Less than a year after it acquired Palm for $US1.2 billion, HP has announced the first wave of webOS-based products – two smartphones and a tablet pc – aimed at forging a new mobile device strategy for the company. Now it’s time to see if HP has the muscle to make mobility a success.
Despite having a long history with mobile devices and smartphones, HP has thus far failed to make much of an impact outside its core business of notebook computers.
As I blogged about last year, the webOS platform gives HP the capability to go end-to-end with its mobile strategy, just like Apple.
HP needs to take a leaf out of Apple’s book and get the mobile products to all the markets it serves quickly
“Smartphone devices, tablet PCs, a proprietary operating system and an app store thrown in could make HP a real contender in the mobile computing space,” I wrote back then.
And today’s announcements proves HP is hell-bent on become a real contender in that space – apps and all.
Of all the large tech vendors, HP now has the most promising mobile strategy.
That may seem like a strange statement to make about HP, but think about it: Microsoft dropped the ball with Windows Mobile; IBM is interested in mobile software only; and Dell is still finding its feet with its device software strategy.
In the case of Dell it is going to market with a mix of Android and Windows-7 based phones and tablets. Perhaps it should just stick with one and run with it.
While HP could have jumped on the Android (or Windows) bandwagon, it decided to buy its way into the mobile operating system and handset space with the acquisition of Palm.
With the release of the TouchPad and new webOS phones at the very least HP is taking its mobile strategy seriously – and why wouldn’t it. Tablets and smartphones are all the rage right now and worth entering.
Now HP needs to take a leaf out of Apple’s book and get the mobile products to all the markets it serves quickly, something Palm failed miserably at when its first-generation webOS phone was released.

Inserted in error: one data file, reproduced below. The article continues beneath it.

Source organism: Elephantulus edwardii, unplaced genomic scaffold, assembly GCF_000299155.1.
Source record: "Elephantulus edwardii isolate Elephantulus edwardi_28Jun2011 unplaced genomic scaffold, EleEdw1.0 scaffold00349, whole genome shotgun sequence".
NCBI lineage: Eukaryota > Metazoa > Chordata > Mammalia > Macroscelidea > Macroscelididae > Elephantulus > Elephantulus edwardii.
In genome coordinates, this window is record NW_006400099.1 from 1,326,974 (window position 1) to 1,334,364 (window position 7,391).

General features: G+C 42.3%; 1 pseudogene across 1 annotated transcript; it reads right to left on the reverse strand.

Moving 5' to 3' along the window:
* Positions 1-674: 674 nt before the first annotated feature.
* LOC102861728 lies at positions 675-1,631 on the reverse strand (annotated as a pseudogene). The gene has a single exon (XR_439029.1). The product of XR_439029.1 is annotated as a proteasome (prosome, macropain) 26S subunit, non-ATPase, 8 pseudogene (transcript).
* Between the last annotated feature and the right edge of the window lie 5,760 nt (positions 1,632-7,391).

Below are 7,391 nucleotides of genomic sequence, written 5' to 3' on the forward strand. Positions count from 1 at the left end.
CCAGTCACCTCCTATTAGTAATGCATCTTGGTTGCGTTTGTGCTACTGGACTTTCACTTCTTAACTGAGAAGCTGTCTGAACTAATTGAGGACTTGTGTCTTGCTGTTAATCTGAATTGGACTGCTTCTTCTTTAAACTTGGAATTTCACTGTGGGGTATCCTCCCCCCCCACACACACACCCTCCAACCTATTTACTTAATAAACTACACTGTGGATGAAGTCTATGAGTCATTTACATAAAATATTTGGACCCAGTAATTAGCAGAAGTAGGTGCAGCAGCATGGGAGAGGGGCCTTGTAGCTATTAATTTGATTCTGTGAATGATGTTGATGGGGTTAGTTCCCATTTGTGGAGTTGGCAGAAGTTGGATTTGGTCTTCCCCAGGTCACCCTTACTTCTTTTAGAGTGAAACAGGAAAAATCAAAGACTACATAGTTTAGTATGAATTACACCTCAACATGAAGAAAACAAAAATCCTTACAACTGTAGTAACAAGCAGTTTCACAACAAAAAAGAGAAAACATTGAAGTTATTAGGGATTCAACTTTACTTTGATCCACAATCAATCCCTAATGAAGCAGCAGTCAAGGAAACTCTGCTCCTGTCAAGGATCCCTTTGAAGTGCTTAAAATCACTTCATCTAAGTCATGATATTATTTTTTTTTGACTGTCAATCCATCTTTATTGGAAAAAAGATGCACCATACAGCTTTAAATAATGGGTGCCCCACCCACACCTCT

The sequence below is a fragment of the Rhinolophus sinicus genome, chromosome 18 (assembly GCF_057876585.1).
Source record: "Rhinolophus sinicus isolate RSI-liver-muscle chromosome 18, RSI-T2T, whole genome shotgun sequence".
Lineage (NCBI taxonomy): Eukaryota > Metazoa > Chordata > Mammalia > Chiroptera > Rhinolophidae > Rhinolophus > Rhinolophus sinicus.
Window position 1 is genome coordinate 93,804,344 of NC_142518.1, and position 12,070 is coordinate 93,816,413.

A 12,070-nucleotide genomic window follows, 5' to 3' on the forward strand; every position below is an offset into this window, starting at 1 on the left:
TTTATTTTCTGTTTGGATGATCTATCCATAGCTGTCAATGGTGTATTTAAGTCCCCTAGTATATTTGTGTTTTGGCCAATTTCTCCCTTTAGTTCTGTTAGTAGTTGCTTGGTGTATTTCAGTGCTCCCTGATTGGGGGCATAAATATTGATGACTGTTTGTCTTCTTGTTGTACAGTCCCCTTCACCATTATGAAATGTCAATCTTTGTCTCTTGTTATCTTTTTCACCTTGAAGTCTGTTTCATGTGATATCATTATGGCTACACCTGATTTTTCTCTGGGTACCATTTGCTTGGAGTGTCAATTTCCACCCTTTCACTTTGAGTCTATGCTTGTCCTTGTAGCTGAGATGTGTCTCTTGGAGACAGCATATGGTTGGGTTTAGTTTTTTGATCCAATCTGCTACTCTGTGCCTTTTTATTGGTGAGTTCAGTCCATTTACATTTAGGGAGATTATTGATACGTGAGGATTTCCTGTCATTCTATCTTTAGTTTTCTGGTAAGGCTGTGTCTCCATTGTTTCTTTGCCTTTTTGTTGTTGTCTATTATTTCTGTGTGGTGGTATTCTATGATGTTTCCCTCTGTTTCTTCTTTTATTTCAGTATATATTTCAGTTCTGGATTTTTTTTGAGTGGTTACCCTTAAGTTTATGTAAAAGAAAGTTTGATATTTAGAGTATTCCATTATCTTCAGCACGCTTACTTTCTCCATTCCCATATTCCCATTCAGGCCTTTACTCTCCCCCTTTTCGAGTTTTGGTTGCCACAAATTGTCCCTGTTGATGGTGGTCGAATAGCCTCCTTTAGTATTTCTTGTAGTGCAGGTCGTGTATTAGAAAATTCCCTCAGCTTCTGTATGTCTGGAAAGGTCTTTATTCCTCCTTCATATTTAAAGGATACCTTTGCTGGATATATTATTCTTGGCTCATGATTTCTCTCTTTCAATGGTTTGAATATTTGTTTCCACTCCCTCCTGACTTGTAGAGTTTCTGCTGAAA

Moreover, it’s worth speculating that Nokia will follow HP’s lead something this year and release a number of devices – from phones to tablets – based on its MeeGo platform in a similar fashion.
What surprises me most about today’s news is that it still isn’t some Nokia VP standing on the stage instead.
Is the tablet space getting crowded?
Some commentators have suggested that HP will have a tough time competing in the ever-so-rapidly increasing tablet market.
It’s a little premature to think the burgeoning keyboard-less tablet space is already over crowded, so HP’s stance of “it’s growing, let’s get on it” is a good strategy at this time.
HP also has another card up its sleeve in that it can market itself to the business market.
Blackberry, the business mobility king, will go after enterprise customers with its PlayBook and HP can do the same.
It will be interesting to see if HP can hold a foot in both camps with its mobile devices.
The Veer phone is aimed at consumers and the Pre3 is already trumpeting itself as “the new look of business”.
Perhaps the TouchPad with its business and consumer apps will be bought by both markets, but this of course will depend largely on its price.
For now seeing tablets like the TouchPad mushroom from nowhere is great. And the fact that it’s not “just another Android” is even more exciting.
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